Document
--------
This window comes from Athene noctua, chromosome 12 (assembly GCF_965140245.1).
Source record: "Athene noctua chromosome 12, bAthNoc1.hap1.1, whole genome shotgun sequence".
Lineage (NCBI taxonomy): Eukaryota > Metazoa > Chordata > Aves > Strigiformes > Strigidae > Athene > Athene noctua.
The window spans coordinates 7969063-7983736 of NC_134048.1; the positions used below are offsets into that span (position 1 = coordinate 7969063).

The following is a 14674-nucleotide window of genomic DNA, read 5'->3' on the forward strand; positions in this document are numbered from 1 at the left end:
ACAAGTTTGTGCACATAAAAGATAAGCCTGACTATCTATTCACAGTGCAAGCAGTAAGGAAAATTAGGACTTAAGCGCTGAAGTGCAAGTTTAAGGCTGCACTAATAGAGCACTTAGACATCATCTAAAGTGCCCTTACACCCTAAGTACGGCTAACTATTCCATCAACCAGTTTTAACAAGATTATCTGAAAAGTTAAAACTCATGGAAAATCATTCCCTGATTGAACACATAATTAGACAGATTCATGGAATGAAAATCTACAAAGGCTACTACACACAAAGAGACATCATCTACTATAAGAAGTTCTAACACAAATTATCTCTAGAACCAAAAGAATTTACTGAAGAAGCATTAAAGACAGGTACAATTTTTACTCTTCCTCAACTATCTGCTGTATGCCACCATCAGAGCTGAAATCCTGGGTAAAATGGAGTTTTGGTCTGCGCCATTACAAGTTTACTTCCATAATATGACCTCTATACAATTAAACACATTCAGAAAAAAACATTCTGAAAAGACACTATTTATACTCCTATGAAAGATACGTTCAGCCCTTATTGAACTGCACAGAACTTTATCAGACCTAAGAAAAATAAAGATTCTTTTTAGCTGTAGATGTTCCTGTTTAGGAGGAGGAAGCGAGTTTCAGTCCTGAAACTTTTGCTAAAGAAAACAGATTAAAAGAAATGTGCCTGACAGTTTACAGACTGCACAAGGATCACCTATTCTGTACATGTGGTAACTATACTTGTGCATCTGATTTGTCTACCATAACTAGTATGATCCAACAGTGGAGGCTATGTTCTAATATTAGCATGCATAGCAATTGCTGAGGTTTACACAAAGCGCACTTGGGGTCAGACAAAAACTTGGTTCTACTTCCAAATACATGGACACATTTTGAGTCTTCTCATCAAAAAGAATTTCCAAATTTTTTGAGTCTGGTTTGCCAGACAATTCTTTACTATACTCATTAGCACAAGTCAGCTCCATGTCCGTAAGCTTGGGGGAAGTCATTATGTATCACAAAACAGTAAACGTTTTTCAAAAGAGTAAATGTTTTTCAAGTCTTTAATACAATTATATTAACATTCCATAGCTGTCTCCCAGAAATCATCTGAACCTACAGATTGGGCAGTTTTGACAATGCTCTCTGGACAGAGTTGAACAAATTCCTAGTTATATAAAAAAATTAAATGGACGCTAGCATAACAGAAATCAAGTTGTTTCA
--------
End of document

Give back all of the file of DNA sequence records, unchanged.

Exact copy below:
This window comes from Athene noctua, chromosome 12 (assembly GCF_965140245.1).
Source record: "Athene noctua chromosome 12, bAthNoc1.hap1.1, whole genome shotgun sequence".
Lineage (NCBI taxonomy): Eukaryota > Metazoa > Chordata > Aves > Strigiformes > Strigidae > Athene > Athene noctua.
The window spans coordinates 7969063-7983736 of NC_134048.1; the positions used below are offsets into that span (position 1 = coordinate 7969063).

The following is a 14674-nucleotide window of genomic DNA, read 5'->3' on the forward strand; positions in this document are numbered from 1 at the left end:
ACAAGTTTGTGCACATAAAAGATAAGCCTGACTATCTATTCACAGTGCAAGCAGTAAGGAAAATTAGGACTTAAGCGCTGAAGTGCAAGTTTAAGGCTGCACTAATAGAGCACTTAGACATCATCTAAAGTGCCCTTACACCCTAAGTACGGCTAACTATTCCATCAACCAGTTTTAACAAGATTATCTGAAAAGTTAAAACTCATGGAAAATCATTCCCTGATTGAACACATAATTAGACAGATTCATGGAATGAAAATCTACAAAGGCTACTACACACAAAGAGACATCATCTACTATAAGAAGTTCTAACACAAATTATCTCTAGAACCAAAAGAATTTACTGAAGAAGCATTAAAGACAGGTACAATTTTTACTCTTCCTCAACTATCTGCTGTATGCCACCATCAGAGCTGAAATCCTGGGTAAAATGGAGTTTTGGTCTGCGCCATTACAAGTTTACTTCCATAATATGACCTCTATACAATTAAACACATTCAGAAAAAAACATTCTGAAAAGACACTATTTATACTCCTATGAAAGATACGTTCAGCCCTTATTGAACTGCACAGAACTTTATCAGACCTAAGAAAAATAAAGATTCTTTTTAGCTGTAGATGTTCCTGTTTAGGAGGAGGAAGCGAGTTTCAGTCCTGAAACTTTTGCTAAAGAAAACAGATTAAAAGAAATGTGCCTGACAGTTTACAGACTGCACAAGGATCACCTATTCTGTACATGTGGTAACTATACTTGTGCATCTGATTTGTCTACCATAACTAGTATGATCCAACAGTGGAGGCTATGTTCTAATATTAGCATGCATAGCAATTGCTGAGGTTTACACAAAGCGCACTTGGGGTCAGACAAAAACTTGGTTCTACTTCCAAATACATGGACACATTTTGAGTCTTCTCATCAAAAAGAATTTCCAAATTTTTTGAGTCTGGTTTGCCAGACAATTCTTTACTATACTCATTAGCACAAGTCAGCTCCATGTCCGTAAGCTTGGGGGAAGTCATTATGTATCACAAAACAGTAAACGTTTTTCAAAAGAGTAAATGTTTTTCAAGTCTTTAATACAATTATATTAACATTCCATAGCTGTCTCCCAGAAATCATCTGAACCTACAGATTGGGCAGTTTTGACAATGCTCTCTGGACAGAGTTGAACAAATTCCTAGTTATATAAAAAAATTAAATGGACGCTAGCATAACAGAAATCAAGTTGTTTCA